ArmMover

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The correct title of this article is armMover. The initial letter is shown capitalized due to technical restrictions.

Author: Lorenzo Natale and Francesco Nori


Move the arm to random positions; used to learn the reaching maps.


Back to iCub YARP module specifications


Compiler & Linker Dependencies

None

Include files

YARP


Libraries

YARP libs

Run-time Dependencies

Module arguments

None


Ports accessed

Ports that are assumed to exist prior to instantiation of the module (i.e. some other module must create them)

/headtracker/fixation/o
/headtracker/inhibition/i
/icub/arm/rcp:i

Ports created

Ports that are instantiated by the module and are then available for other modules to use (using yarp connect)

/armMover/inhibition/o
/armMover/data/o
/armMover/arm/o

Input data files

A set of safe positions for the arm: data.ini.

This file is not specified as a parameter (i.e. module argument) but hardcoded. It is a .txt file in the same directory of the module. This will probably change in the iCub implementation.

The positions are joint angles, specified in degrees.

Output data files

None

Configuration files

None


User interface mechanism

Run-time modification of module parameters

None


OS on which the module was developed

Windows, Linux


OS on which the module was tested

Windows, Linux


Operating system dependencies

None


Example instantiation of the module

Run & port connection commands

None


iCub Capabilities

iCub capability

C3 Learn to reach towards a fixation point

Refer to iCub capabilities for a complete list of iCub capabilities.

Other Yarp modules required to effect this capability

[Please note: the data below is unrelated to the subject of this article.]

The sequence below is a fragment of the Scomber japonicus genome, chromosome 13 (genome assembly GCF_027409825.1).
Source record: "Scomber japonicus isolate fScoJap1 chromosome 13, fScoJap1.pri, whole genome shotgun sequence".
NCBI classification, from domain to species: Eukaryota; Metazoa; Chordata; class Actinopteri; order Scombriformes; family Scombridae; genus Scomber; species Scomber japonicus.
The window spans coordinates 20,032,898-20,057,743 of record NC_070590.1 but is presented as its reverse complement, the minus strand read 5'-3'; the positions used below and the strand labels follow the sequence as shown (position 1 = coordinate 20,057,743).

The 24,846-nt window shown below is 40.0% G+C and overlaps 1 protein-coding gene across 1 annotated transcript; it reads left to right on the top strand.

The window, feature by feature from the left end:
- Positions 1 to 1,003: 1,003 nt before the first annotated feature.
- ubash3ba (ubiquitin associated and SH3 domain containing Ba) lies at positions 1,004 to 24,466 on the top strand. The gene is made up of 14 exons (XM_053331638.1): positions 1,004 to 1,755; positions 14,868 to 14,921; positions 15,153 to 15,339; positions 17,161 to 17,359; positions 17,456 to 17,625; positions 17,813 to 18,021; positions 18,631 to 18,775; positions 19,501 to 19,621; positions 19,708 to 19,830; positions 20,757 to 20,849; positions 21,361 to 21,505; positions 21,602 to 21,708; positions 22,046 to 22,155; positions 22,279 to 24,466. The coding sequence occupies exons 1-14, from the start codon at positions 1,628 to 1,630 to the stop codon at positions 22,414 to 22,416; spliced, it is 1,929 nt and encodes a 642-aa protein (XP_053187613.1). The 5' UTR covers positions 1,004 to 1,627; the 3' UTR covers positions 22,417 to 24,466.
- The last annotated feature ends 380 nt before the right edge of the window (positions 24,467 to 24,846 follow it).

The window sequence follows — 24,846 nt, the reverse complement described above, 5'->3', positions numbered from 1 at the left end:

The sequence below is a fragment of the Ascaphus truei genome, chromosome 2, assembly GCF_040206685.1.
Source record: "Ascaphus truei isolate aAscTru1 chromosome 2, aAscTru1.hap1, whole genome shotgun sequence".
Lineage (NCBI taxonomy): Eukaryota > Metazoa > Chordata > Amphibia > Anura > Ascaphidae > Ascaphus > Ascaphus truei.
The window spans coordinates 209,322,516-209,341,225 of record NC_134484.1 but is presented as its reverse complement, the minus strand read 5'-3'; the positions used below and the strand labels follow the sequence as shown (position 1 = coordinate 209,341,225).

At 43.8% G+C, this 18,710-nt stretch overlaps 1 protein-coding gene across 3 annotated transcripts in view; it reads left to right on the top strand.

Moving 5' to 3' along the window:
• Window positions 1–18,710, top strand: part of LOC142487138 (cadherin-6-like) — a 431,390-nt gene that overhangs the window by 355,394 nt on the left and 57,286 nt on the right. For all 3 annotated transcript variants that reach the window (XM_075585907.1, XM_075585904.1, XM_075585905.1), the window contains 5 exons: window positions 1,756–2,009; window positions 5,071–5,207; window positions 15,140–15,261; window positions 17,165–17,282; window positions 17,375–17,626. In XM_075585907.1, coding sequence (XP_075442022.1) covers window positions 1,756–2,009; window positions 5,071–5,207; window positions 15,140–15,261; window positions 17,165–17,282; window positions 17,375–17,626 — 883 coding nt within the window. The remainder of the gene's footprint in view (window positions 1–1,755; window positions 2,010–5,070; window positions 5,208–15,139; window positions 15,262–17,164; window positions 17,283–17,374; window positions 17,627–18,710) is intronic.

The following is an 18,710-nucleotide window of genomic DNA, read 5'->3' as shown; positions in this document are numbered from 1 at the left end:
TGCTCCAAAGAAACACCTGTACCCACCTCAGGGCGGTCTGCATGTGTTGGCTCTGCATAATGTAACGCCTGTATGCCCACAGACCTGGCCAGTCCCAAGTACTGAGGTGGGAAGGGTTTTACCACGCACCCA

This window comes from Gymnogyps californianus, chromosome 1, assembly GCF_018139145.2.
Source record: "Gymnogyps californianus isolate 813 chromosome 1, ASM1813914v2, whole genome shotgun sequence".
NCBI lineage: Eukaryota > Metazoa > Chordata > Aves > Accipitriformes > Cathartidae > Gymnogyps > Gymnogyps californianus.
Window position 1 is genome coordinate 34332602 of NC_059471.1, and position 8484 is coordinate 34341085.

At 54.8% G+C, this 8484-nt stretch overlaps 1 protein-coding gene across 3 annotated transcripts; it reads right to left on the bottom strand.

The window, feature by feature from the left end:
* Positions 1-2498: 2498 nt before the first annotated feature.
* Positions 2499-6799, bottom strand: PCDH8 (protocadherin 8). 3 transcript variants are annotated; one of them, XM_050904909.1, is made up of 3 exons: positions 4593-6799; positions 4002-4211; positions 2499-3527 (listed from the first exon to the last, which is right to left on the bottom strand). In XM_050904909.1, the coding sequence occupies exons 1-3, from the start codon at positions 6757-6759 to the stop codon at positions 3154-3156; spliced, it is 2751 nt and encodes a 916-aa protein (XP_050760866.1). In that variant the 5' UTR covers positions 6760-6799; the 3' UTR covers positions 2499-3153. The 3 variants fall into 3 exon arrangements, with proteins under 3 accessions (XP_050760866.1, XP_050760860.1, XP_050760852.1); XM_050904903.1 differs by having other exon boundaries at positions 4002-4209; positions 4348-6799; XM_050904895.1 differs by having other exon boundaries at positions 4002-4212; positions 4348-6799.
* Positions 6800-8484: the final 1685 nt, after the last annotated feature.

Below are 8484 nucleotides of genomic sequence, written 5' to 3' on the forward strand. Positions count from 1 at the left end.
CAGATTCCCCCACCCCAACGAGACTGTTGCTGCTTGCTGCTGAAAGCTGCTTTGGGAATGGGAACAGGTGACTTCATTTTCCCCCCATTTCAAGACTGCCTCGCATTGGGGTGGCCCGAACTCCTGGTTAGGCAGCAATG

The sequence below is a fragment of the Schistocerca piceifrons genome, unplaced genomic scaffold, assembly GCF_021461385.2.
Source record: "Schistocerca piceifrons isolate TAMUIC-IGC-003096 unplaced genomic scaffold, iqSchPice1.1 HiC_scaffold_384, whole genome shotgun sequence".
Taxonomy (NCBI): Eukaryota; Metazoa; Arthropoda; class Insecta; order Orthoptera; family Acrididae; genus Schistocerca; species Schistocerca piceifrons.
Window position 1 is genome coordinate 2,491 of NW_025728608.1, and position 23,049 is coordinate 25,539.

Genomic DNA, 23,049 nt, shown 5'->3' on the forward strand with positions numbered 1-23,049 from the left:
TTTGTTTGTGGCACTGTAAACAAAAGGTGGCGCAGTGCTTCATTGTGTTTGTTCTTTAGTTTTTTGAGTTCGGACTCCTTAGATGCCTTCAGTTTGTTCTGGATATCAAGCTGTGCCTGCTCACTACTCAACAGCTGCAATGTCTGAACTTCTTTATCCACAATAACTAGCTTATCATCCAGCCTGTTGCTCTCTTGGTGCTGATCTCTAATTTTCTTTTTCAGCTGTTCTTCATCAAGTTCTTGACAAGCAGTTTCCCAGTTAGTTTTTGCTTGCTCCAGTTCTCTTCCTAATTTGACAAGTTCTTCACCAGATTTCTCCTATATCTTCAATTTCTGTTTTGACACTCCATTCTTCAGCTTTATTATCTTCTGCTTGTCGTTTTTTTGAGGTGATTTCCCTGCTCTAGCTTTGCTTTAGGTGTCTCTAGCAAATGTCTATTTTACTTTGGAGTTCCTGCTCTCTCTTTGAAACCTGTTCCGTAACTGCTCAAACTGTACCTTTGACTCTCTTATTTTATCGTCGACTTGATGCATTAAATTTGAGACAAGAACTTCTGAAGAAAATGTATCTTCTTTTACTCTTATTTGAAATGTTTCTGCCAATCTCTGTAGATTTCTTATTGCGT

???

Example instantiation

None.

Note on Ports Accessed and Ports Created

In the specification of iCub YARP modules, we distinguish between ports that are created by the module and ports that are accessed by the module. This might be confusing but the distinction is an important one. Accessed ports are not actually used literally in the module but are assumed to exist so that then can be connected to the created ports: listing them allows us to validate all module dependencies. Strictly speaking, accessed ports are NOT part of the specfication of the module but form part of the specification of how the module is normally used, typically using YARP connect directives.


For example, if you want to access from module "my_test" the port /icub/head/command:i created in "controller_v1", you need a port inside "my_test", for example /my_test/head/command:o to "write to". This means that inside my_test there will be some piece of code that would look like:

  Port outPort;
  outPort.open("/my_test/head/command:o");
  Vector v;
  outPort.write(v);
  ...

So in the contex of my_test I would call /my_test/head/command:o the "created port" and /icub/head/command:i the "accessed one". In addition there would be ports opened so that other processes can access them. So for example my_test could create a port named /my_test/start:i to receive a start/stop message from another port in process B /processB/start:o (or from the console). Now /my_test/start:i could be listed as an "accessed" port in processB and so forth. An exception could be that ports are not monodirectional, so there is not a strict difference between "accessed" ports (meaning input ports) and "accessing" ports (output ports).


Back to iCub YARP module specifications